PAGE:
Pragmatics

Anaphora

Anaphora with examples

What is anaphora?

A rhetorical figure or literary figure is called anaphora , which is used to give the written text greater beauty or greater expressive power , and which consists in the repetition of a word or several, at the beginning of a sentence or verse , in the case of poetry , or of a word or a syntactic group, in that of prose.

This literary figure should not be confused with the grammatical or linguistic term that bears the same name ( anaphora ), and that consists in referring a term by means of a pronoun or a deictic before the noun appears in the following sentence.

Anaphora  is often used in poetic texts , especially in rhymes, or in speech pieces, since repetition gives them a more powerful, more spectacular effect, as read. This power has to do with musicality and the rhythm of language .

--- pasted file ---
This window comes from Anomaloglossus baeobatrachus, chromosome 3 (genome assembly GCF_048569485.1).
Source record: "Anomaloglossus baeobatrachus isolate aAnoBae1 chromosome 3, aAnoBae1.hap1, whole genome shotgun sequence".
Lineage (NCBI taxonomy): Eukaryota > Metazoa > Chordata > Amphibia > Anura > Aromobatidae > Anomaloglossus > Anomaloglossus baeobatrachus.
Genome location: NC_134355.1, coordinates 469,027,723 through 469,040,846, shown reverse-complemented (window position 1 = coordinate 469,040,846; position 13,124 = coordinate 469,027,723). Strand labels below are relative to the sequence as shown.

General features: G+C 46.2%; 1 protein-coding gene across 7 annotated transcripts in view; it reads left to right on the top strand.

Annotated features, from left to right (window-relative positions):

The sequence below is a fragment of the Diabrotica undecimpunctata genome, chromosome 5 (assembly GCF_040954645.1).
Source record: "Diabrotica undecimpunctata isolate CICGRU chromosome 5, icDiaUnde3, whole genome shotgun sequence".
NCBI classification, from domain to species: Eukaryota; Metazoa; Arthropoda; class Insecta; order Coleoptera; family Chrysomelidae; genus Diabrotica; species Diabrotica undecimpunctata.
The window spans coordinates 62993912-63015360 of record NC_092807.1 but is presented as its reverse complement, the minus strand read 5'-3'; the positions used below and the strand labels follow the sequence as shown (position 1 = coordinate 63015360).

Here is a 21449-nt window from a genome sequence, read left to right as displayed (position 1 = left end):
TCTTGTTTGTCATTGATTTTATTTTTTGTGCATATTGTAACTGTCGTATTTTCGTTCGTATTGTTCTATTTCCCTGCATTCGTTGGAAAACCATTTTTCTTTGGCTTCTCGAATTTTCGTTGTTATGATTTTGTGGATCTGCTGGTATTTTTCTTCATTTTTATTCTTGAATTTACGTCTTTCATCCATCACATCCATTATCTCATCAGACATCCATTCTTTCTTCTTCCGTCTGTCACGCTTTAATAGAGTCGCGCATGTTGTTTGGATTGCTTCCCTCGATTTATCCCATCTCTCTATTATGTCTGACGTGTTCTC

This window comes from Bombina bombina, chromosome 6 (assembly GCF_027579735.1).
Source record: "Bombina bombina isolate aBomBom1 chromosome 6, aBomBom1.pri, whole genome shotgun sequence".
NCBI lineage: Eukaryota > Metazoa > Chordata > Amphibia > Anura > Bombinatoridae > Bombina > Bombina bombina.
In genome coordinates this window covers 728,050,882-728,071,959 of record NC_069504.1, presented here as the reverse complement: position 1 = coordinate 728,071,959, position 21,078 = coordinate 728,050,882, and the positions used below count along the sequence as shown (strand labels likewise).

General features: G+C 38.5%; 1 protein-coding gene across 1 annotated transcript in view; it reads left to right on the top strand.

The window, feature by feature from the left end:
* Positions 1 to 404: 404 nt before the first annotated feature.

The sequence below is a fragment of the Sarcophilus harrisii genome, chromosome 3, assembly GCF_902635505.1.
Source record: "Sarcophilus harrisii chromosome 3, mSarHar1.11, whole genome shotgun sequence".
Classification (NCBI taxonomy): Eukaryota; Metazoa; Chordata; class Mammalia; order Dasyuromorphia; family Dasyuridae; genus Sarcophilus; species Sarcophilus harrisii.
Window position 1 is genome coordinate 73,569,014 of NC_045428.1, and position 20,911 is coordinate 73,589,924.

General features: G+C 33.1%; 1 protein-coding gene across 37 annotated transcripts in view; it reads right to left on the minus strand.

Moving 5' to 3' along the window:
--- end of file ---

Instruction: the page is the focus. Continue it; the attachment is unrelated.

This resource is classified within the rhetorical repetition figures , that is, those that bet on the reuse of some element of the written text. Other examples of this are polysyndeton, parallelism, pun, chiasmus, paronomasia or diaphora, to name just a few of the same category.

Examples of anaphora

Some diverse examples of anaphora are the following:

  • Run ,  run , I reach you!
  • Together  we will achieve the goal. Together we will  succeed. Together , never apart.
  • Green  grape leaf on his forehead /  green  the aurora borealis announcement
  • ” Here  was Troy,  here  my misery”
  • Go  up that road, go  up  and back up, until you conquer the top.
  • I walked  so many  paths to be among you …  So many  and so long, you wouldn’t believe me.
  • This was a man  so ,  so  envious, that …
  • Green , I love you  green .
  • We had  achieved it. We had  finally defeated him.
  • Then I saw her: the one  with  the green eyes,  the  tight pants,  the  matchless face.

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